No Money, More Drugs

Budget breaking

The state of North Dakota is undergoing funding turmoil this legislative session. Lawmakers voted in the final week of April to cut North Dakota State’s budget by a total of approximately 17 percent.

The cut comes atop a 6.55 percent cut that occurred in the 2015-17 biennium.

NDSU’s budget can be broken down into three parts: 25 percent made up of tuition and student fees revenue; 47 percent from research, grants, auxiliary and other services; 28 percent from state funding, per a listserv NDSU President Dean Bresciani sent Wednesday.

Bresciani added in his listserv the blow of budget cuts should be softened due to higher education institutions being allowed a tuition increase for up to 4 percent in the next two years in conjunction with stable enrollment.

Drugs are bad

There is an epidemic of opioid drugs in the Fargo-Moorhead area.

Recently, fentanyl and carfentanil have been found in the F-M area. Carfentanil is an elephant tranquilizer, which is potent enough to kill a human in a dose the size of a few grains of salt. Doses of heroin have been laced with fentanyl, a more powerful narcotic.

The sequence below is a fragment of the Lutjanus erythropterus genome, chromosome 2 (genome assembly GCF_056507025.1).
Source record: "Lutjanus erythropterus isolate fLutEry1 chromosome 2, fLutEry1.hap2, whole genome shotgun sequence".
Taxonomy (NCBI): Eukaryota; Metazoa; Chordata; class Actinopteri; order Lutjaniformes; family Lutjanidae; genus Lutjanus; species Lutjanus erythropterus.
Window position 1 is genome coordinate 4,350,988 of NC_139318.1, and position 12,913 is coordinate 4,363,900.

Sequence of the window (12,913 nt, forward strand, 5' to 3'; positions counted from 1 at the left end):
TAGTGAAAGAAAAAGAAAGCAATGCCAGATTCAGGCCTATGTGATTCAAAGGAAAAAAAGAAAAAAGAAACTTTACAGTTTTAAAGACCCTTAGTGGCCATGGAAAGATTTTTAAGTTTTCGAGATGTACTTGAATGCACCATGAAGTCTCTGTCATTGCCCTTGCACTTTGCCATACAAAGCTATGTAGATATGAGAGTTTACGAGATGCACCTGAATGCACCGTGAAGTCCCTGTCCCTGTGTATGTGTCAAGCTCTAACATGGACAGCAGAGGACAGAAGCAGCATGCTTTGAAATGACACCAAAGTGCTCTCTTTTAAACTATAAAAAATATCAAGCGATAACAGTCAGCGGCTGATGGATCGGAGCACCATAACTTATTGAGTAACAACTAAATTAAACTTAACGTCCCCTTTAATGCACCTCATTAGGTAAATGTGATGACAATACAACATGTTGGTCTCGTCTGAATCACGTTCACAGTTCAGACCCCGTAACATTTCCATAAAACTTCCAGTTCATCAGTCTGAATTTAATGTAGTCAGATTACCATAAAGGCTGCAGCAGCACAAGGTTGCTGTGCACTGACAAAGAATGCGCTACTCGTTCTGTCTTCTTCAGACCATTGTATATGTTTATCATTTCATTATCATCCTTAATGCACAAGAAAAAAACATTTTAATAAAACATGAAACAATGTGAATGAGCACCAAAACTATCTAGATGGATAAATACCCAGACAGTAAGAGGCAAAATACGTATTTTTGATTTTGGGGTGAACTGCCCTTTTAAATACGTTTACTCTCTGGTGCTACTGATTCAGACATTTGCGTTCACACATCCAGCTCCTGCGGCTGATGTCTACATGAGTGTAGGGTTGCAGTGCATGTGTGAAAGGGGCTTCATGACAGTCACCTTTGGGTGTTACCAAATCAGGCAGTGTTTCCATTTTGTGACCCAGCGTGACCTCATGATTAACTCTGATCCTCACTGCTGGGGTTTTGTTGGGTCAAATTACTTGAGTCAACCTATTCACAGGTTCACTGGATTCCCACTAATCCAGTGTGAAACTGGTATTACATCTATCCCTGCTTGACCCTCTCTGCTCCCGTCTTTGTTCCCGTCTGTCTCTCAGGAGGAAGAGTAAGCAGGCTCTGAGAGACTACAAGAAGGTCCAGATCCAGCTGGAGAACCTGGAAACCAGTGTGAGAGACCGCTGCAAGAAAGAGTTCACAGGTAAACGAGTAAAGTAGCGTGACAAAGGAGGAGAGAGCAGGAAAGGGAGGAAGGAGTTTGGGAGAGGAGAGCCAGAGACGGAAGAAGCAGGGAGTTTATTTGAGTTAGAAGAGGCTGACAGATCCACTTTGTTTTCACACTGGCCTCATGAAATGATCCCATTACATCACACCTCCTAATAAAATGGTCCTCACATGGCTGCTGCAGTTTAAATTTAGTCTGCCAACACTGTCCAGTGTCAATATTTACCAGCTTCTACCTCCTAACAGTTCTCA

Both drugs are so powerful that a dose of naloxone, a drug used to block the effects of opioids also known by its brand name Narcan, may not be strong enough to reverse the effects of an overdose.

Burgum, Bresciani, Wenzel

Three names that will commonly be covered in the news of The Spectrum are North Dakota Governor Doug Burgum, NDSU President Dean Bresciani and Student Body President Mason Wenzel.

Burgum is an NDSU alumnus who completed his degree in the 1970s. He is a former NDSU student body president, winning against two other tickets in his sophomore year. He won his governorship as a Republican candidate with 76.5 percent of the total vote. Burgum is the fourth consecutive republican governor of North Dakota.

Bresciani has been NDSU’s president since 2010, the school’s 14th president. Throughout his duration at NDSU, Bresciani has come under fire for flying first class to India and creating media rules for NDSU athletics, which prohibited any media entity without exclusive NDSU media rights from covering Bison football and basketball, the latter of which led to an independent investigation.

A vote on extending his contract by the North Dakota State Board of Higher Education was postponed from June to November in 2016. The vote ultimately ended in his extension through June 2018, in line with all other NDUS presidents, save Mark Kennedy from the University of North Dakota.

Wenzel was the second-ever student body president to be elected while running unopposed, with the first coming in 2013. He will be a senior studying economics and finance in the coming school year.

Leave a Reply